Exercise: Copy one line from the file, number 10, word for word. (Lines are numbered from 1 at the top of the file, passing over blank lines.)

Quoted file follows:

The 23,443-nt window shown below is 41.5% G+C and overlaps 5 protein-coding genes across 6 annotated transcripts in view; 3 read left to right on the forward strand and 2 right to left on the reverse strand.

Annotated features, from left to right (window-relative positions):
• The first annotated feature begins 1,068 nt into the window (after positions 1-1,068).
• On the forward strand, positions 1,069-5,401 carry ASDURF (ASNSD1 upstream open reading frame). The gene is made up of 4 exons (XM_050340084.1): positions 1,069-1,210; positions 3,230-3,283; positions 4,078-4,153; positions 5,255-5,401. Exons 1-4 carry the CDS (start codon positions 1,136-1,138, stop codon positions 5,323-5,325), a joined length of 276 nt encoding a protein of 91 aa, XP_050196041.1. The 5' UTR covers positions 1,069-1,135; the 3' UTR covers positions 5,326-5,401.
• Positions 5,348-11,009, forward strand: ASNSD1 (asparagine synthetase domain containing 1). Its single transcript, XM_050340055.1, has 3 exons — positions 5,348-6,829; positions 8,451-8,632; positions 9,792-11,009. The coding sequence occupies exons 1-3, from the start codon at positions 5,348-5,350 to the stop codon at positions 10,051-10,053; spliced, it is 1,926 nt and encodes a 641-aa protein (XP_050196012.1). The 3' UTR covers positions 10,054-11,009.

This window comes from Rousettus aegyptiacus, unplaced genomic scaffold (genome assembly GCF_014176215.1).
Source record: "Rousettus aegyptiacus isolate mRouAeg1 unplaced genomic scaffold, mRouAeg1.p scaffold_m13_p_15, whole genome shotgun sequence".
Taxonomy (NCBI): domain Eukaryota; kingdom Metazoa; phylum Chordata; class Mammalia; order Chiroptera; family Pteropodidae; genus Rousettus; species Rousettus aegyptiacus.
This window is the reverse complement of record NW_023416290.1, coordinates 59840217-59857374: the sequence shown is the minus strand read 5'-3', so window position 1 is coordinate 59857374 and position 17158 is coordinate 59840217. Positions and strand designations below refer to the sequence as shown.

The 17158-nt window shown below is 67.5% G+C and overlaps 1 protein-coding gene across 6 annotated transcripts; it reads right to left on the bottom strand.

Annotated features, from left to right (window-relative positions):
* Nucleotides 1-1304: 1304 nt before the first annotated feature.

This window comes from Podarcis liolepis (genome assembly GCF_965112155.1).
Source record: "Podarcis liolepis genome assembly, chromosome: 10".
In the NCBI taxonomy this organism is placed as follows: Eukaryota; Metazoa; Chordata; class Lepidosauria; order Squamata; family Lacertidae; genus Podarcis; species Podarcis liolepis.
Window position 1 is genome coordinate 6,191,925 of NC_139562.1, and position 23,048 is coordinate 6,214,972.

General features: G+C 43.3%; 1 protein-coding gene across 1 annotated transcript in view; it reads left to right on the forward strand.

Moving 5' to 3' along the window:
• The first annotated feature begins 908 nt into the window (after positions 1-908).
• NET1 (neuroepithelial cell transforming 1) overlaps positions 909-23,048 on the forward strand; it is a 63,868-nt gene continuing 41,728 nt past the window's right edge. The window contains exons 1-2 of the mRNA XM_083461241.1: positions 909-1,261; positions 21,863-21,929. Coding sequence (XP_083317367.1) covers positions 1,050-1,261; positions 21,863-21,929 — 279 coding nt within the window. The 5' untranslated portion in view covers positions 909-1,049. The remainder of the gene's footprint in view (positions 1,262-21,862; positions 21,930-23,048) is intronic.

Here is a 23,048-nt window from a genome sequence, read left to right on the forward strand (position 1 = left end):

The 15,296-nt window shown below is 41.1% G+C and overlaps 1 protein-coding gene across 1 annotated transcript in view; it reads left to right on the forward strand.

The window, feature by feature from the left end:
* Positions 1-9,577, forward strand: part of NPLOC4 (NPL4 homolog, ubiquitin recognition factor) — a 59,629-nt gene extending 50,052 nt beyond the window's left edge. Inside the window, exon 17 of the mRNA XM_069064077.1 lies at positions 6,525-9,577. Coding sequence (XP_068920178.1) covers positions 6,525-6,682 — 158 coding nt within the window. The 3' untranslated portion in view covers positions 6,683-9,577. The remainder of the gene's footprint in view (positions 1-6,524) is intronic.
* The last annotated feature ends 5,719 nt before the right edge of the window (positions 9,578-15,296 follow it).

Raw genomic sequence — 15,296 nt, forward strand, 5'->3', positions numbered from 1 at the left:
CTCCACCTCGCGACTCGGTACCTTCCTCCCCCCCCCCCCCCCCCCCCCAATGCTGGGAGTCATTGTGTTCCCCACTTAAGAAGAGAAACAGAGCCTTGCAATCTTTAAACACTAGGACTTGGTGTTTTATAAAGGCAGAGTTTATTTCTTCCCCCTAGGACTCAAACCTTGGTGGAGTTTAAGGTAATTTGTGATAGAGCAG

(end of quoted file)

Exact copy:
The 17158-nt window shown below is 67.5% G+C and overlaps 1 protein-coding gene across 6 annotated transcripts; it reads right to left on the bottom strand.